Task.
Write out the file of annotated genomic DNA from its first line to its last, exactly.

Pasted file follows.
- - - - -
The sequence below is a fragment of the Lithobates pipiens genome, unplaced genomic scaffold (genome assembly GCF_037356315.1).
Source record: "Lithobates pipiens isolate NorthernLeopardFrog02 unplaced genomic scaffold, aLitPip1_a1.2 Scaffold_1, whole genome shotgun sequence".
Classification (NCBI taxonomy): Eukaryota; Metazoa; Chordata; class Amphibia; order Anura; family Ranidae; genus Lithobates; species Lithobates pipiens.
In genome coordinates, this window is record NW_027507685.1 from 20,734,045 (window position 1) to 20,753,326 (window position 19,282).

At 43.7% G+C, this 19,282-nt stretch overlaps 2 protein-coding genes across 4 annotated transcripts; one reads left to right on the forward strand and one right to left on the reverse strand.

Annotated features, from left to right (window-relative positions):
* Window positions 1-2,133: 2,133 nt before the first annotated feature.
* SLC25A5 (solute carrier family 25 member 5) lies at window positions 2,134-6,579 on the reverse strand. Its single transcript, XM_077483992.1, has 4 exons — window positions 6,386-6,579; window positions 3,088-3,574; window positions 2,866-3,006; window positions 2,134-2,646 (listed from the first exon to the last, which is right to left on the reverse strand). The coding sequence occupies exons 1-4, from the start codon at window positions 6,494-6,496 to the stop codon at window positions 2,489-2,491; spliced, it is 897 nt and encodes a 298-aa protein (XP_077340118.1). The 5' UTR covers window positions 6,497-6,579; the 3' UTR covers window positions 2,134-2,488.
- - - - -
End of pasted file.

The sequence below is a fragment of the Lithobates pipiens genome, unplaced genomic scaffold (genome assembly GCF_037356315.1).
Source record: "Lithobates pipiens isolate NorthernLeopardFrog02 unplaced genomic scaffold, aLitPip1_a1.2 Scaffold_1, whole genome shotgun sequence".
Classification (NCBI taxonomy): Eukaryota; Metazoa; Chordata; class Amphibia; order Anura; family Ranidae; genus Lithobates; species Lithobates pipiens.
In genome coordinates, this window is record NW_027507685.1 from 20,734,045 (window position 1) to 20,753,326 (window position 19,282).

At 43.7% G+C, this 19,282-nt stretch overlaps 2 protein-coding genes across 4 annotated transcripts; one reads left to right on the forward strand and one right to left on the reverse strand.

Annotated features, from left to right (window-relative positions):
* Window positions 1-2,133: 2,133 nt before the first annotated feature.
* SLC25A5 (solute carrier family 25 member 5) lies at window positions 2,134-6,579 on the reverse strand. Its single transcript, XM_077483992.1, has 4 exons — window positions 6,386-6,579; window positions 3,088-3,574; window positions 2,866-3,006; window positions 2,134-2,646 (listed from the first exon to the last, which is right to left on the reverse strand). The coding sequence occupies exons 1-4, from the start codon at window positions 6,494-6,496 to the stop codon at window positions 2,489-2,491; spliced, it is 897 nt and encodes a 298-aa protein (XP_077340118.1). The 5' UTR covers window positions 6,497-6,579; the 3' UTR covers window positions 2,134-2,488.